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Cabbage, how to grow it and different varieties


Cabbage is a vegetable that comes in many varieties and is very easy to grow.

Cabbage Patch Facts

Type – biennial vegetable

Exposure – full sun
Soil – Cool, deep, moist and rich
Harvest – All year round depending on the variety

Special care, from sowing and planting to harvesting, will help you get magnificent cabbage.

Sowing and planting cabbage

How to sow and transplant cabbageCabbage comes in different varieties and each requires specific growing conditions and planting times.

Headed cabbage (like white or savoy cabbage), Brussels sprouts, cauliflower and broccoli, here is how to grow them all.

If you choose and sow different varieties, you’ll be able to harvest cabbage from spring until the end of winter.

Headed cabbage

Sow headed cabbage at the end of winter or at the beginning of spring in a nursery.

Savoy and white cabbage can be started before kale.

  • Sow as early as February/March in a nursery, sprinkling the seeds in a tray.
  • You can also sow directly in the ground in March or April under a cold frame or a tunnel greenhouse.
  • As soon as the first leaves appear, you can transplant them in the ground from February until August.
  • Here are all the tips on savoy cabbage, kale.


Growing cauliflower takes much longer, since it needs nearly 7 months from seed to harvest.

  • Sow in March and April in a sheltered place to harvest in fall.
  • Sow in May directly in the ground to harvest in winter.
  • Here are all the tips on growing cauliflower.

Brussels sprouts

Brussels sprouts are generally sown at the end of winter or in spring in a sheltered place.

  • Sowing can start in a nursery in March, and seedlings are transplanted to the ground in May.
  • Planting usually takes place in May or June.
  • Here are all the tips on how to grow Brussels sprouts.


  • The first broccoli cabbage of the season are called early broccoli, and can be sown in a sheltered place as early as March, for a harvest from August to September.
  • For direct sowing, though, wait for the last frost spells to have subsided, which means planting in May or June.
  • Here are all the tips on how to grow broccoli.

Napa cabbage, Chinese cabbage

After sowing, how to care for cabbage

Cabbage careAs soon as seedlings have sprouted at least 3 to 4 leaves, transplant them to their target location. Protect the cabbage seedlings if you need to plant before the month of May.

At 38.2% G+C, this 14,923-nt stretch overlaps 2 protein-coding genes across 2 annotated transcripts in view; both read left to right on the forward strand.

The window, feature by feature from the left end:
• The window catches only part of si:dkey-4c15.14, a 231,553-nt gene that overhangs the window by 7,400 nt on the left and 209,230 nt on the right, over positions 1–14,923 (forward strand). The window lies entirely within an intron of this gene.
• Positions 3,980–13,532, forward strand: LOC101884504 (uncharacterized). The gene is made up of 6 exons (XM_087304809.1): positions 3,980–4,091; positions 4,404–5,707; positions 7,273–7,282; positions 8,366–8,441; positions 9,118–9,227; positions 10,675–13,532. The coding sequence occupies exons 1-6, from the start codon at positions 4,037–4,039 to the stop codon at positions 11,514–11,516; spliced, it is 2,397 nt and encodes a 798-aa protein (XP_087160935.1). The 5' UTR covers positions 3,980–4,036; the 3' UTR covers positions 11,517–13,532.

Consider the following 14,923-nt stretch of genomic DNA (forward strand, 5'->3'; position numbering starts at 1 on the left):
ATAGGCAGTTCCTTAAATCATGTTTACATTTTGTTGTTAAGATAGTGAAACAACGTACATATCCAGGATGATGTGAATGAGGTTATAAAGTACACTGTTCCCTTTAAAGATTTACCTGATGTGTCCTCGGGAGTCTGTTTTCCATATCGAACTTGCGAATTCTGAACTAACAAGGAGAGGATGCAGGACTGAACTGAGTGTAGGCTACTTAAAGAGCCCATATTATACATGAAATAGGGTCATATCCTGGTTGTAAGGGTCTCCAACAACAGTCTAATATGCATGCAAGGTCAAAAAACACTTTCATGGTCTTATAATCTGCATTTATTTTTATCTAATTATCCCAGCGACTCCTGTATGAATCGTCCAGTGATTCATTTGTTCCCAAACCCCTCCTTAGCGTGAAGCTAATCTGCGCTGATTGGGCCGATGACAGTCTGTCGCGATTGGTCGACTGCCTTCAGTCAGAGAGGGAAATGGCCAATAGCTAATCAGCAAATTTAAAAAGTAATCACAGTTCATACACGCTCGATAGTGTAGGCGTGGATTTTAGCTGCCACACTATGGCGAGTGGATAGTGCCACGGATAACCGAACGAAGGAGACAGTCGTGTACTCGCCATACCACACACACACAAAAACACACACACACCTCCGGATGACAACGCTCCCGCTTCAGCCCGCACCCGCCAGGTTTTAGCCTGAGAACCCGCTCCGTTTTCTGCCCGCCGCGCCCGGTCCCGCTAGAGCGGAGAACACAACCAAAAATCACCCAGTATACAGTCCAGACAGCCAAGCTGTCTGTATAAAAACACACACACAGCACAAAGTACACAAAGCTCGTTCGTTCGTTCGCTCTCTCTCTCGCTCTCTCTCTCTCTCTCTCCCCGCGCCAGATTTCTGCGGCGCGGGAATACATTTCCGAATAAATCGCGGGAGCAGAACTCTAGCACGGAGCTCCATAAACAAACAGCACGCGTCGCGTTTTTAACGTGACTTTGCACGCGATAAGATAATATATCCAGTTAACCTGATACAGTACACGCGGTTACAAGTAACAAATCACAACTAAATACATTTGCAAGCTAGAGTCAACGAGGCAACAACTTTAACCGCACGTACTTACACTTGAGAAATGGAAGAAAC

• Space plants 16 inches (40 cm) apart when transplanting.
    This space is indeed mandatory if you’re to give your plants the room to grow.
  • The soil must have been well tilled beforehand.
  • Water regularly but in a light drizzle to keep the substrate sufficiently moist.

There are various types of pests that will attack your cabbages at all stages of life. Young ones are particularly vulnerable to snails and slugs. Older ones attract females of the large white, a butterfly that lays eggs on leaves for its caterpillars to feed on.

Harvesting cabbage

Harvesting headed cabbage

Cabbage harvestHeaded cabbage, both kale or white cabbage, need a few months to grow, but this span of time is highly variable, depending on the cultivar.

Some varieties can be harvested 2 months after planting, whereas others need up to 7 months.

Wait for the head to have grown as large as a good-sized apple before harvesting your headed cabbage.

→ Tasty stuffed cabbage roll recipe with savoy cabbage

Harvesting Brussels sprouts

Brussels sprouts begin to ripen from the bottom up, as the main stem grows taller and taller.

You only need to break off a few of the largest tiny cabbage heads that grow along the side of it when you need a few. Don’t let get any larger than a ping-pong or golf ball, or they’ll get more and more bitter.

Harvesting cauliflower

Cauliflower can be harvested practically all year round, depending on when they were sown.

Wait for the head to form well, then slice it off at ground level.

Harvesting broccoli cabbage

Broccoli is harvested when the main head is well formed and still tightly bunched.

Cut just about 2 inches (5 cm) below the harvested head, to let your broccoli grow on: it’ll grow a few more heads. They’ll be smaller, for sure, but just as delicious!

Harvesting napa cabbage, Chinese cabbage

This takes place in fall until frost spells hit, and even winter if the climate permits (mild winters).

Slice the head off at the base with a very sharp blade.

Smart tip about cabbage

Provide your cabbage with extra nutrients (fertilizer, manure and seaweed-based compost) to boost growth and enhance your harvest!

Images: 123RF: Przemyslaw Iciak, Yuris; Pixabay: Wolfgang Eckert; shutterstock: Ksenia Vasylenko
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